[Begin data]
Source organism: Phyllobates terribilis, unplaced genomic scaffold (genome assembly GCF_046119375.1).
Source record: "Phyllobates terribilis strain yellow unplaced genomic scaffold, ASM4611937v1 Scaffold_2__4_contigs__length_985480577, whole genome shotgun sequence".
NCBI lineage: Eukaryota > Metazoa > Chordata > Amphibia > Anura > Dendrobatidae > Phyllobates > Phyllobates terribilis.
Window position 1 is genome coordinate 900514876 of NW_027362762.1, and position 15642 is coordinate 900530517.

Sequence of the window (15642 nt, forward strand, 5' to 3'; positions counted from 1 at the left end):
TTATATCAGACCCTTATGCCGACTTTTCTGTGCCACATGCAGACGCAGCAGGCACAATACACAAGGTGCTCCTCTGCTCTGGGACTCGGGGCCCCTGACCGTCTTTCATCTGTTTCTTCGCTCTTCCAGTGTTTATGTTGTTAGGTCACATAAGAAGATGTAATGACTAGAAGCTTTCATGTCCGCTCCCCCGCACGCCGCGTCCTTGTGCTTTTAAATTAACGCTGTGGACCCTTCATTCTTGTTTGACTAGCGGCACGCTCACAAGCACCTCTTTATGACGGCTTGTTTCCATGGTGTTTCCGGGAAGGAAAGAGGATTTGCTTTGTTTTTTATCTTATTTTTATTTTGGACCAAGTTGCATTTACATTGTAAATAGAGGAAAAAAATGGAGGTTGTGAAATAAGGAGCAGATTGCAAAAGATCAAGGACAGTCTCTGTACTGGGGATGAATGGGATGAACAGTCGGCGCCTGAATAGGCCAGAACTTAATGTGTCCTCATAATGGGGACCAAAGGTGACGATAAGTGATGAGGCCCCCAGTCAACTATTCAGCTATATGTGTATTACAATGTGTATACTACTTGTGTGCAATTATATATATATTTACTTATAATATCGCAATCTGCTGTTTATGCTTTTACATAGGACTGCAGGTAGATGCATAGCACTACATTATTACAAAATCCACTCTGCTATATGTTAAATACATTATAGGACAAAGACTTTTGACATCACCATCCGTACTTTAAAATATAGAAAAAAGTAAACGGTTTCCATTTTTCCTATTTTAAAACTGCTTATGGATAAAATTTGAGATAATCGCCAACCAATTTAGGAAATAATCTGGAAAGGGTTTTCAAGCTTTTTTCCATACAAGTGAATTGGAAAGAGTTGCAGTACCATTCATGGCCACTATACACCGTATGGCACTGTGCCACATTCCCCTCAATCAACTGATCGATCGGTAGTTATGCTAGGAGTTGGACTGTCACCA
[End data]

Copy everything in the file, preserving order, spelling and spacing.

Source organism: Phyllobates terribilis, unplaced genomic scaffold (genome assembly GCF_046119375.1).
Source record: "Phyllobates terribilis strain yellow unplaced genomic scaffold, ASM4611937v1 Scaffold_2__4_contigs__length_985480577, whole genome shotgun sequence".
NCBI lineage: Eukaryota > Metazoa > Chordata > Amphibia > Anura > Dendrobatidae > Phyllobates > Phyllobates terribilis.
Window position 1 is genome coordinate 900514876 of NW_027362762.1, and position 15642 is coordinate 900530517.

Sequence of the window (15642 nt, forward strand, 5' to 3'; positions counted from 1 at the left end):
TTATATCAGACCCTTATGCCGACTTTTCTGTGCCACATGCAGACGCAGCAGGCACAATACACAAGGTGCTCCTCTGCTCTGGGACTCGGGGCCCCTGACCGTCTTTCATCTGTTTCTTCGCTCTTCCAGTGTTTATGTTGTTAGGTCACATAAGAAGATGTAATGACTAGAAGCTTTCATGTCCGCTCCCCCGCACGCCGCGTCCTTGTGCTTTTAAATTAACGCTGTGGACCCTTCATTCTTGTTTGACTAGCGGCACGCTCACAAGCACCTCTTTATGACGGCTTGTTTCCATGGTGTTTCCGGGAAGGAAAGAGGATTTGCTTTGTTTTTTATCTTATTTTTATTTTGGACCAAGTTGCATTTACATTGTAAATAGAGGAAAAAAATGGAGGTTGTGAAATAAGGAGCAGATTGCAAAAGATCAAGGACAGTCTCTGTACTGGGGATGAATGGGATGAACAGTCGGCGCCTGAATAGGCCAGAACTTAATGTGTCCTCATAATGGGGACCAAAGGTGACGATAAGTGATGAGGCCCCCAGTCAACTATTCAGCTATATGTGTATTACAATGTGTATACTACTTGTGTGCAATTATATATATATTTACTTATAATATCGCAATCTGCTGTTTATGCTTTTACATAGGACTGCAGGTAGATGCATAGCACTACATTATTACAAAATCCACTCTGCTATATGTTAAATACATTATAGGACAAAGACTTTTGACATCACCATCCGTACTTTAAAATATAGAAAAAAGTAAACGGTTTCCATTTTTCCTATTTTAAAACTGCTTATGGATAAAATTTGAGATAATCGCCAACCAATTTAGGAAATAATCTGGAAAGGGTTTTCAAGCTTTTTTCCATACAAGTGAATTGGAAAGAGTTGCAGTACCATTCATGGCCACTATACACCGTATGGCACTGTGCCACATTCCCCTCAATCAACTGATCGATCGGTAGTTATGCTAGGAGTTGGACTGTCACCA